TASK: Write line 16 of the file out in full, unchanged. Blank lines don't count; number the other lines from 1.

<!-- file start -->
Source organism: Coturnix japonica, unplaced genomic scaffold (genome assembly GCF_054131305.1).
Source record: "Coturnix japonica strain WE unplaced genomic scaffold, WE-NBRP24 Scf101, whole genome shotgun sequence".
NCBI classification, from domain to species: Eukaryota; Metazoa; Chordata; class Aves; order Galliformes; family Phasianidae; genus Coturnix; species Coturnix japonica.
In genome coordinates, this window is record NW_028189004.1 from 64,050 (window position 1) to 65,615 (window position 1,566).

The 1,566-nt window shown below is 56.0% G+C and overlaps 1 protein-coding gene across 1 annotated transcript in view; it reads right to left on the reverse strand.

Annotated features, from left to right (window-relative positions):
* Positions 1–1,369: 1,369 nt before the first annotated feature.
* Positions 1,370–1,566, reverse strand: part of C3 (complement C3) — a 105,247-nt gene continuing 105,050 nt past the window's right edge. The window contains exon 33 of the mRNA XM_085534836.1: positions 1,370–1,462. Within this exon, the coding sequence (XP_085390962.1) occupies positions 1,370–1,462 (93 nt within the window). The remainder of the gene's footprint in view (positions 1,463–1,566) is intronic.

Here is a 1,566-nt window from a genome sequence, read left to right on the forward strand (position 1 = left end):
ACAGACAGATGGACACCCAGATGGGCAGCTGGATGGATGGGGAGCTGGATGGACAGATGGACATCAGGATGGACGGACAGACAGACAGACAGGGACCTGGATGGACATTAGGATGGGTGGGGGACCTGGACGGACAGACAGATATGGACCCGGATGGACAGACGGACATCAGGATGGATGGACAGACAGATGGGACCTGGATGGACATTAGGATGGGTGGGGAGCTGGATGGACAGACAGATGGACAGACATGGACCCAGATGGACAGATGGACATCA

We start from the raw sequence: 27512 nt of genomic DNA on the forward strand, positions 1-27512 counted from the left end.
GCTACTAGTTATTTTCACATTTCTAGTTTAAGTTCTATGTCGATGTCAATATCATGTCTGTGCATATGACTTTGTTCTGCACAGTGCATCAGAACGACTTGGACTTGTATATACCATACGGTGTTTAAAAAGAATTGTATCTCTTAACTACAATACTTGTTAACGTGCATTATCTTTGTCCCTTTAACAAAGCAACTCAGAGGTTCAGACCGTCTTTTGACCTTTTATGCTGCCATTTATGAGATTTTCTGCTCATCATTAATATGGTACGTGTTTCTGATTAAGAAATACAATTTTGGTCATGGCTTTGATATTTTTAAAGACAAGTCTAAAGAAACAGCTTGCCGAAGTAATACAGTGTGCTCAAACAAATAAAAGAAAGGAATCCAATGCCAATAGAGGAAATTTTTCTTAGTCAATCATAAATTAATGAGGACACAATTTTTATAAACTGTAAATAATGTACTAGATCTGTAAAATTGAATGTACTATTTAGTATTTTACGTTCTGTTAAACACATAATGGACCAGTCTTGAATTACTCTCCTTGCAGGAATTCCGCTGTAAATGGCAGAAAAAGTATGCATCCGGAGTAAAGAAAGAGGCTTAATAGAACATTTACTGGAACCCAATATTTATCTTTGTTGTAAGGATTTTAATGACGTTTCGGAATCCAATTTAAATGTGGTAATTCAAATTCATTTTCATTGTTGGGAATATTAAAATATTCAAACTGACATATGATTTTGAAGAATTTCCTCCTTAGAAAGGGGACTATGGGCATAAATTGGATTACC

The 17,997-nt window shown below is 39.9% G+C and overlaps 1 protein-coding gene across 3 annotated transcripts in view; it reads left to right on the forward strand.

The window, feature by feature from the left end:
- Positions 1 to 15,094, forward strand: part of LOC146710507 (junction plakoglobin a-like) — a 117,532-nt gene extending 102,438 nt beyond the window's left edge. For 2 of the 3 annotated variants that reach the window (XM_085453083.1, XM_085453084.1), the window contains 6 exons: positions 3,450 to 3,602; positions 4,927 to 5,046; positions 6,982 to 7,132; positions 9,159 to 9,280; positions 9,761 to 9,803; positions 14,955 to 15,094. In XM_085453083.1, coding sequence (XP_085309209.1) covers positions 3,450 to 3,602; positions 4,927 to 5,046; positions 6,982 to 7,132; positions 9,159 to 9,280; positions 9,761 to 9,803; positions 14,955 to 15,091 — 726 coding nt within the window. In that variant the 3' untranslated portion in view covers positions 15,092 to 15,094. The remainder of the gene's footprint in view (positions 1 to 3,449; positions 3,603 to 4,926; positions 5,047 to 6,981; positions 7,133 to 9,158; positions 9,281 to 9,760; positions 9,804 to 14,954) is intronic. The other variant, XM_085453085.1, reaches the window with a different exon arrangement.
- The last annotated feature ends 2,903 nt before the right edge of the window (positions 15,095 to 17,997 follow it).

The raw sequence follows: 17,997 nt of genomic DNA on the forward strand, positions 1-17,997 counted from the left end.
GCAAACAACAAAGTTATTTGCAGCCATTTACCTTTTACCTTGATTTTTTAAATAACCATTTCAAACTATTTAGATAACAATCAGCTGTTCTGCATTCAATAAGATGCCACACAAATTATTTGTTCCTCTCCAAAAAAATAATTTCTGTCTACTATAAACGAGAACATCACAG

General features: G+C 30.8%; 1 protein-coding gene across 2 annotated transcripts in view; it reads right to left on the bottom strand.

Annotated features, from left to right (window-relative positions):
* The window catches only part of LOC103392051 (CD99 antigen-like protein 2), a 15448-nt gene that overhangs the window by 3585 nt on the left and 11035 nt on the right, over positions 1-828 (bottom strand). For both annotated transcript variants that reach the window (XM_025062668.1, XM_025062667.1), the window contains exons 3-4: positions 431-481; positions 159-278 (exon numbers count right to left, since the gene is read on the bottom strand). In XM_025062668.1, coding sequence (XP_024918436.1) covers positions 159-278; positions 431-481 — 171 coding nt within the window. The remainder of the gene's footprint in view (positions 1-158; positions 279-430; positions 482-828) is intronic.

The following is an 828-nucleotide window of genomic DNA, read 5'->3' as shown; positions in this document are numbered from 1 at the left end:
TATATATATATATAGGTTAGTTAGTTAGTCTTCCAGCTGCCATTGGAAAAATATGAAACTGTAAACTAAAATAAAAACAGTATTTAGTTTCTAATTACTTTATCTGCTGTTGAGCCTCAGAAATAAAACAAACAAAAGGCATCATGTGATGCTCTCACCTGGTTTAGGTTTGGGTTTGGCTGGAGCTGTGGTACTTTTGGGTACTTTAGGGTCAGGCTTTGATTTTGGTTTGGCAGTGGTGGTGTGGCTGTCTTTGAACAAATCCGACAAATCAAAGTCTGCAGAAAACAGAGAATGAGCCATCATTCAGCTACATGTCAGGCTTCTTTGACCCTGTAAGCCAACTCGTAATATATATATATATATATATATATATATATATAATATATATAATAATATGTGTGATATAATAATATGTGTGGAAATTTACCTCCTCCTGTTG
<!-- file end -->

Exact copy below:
- The last annotated feature ends 2,903 nt before the right edge of the window (positions 15,095 to 17,997 follow it).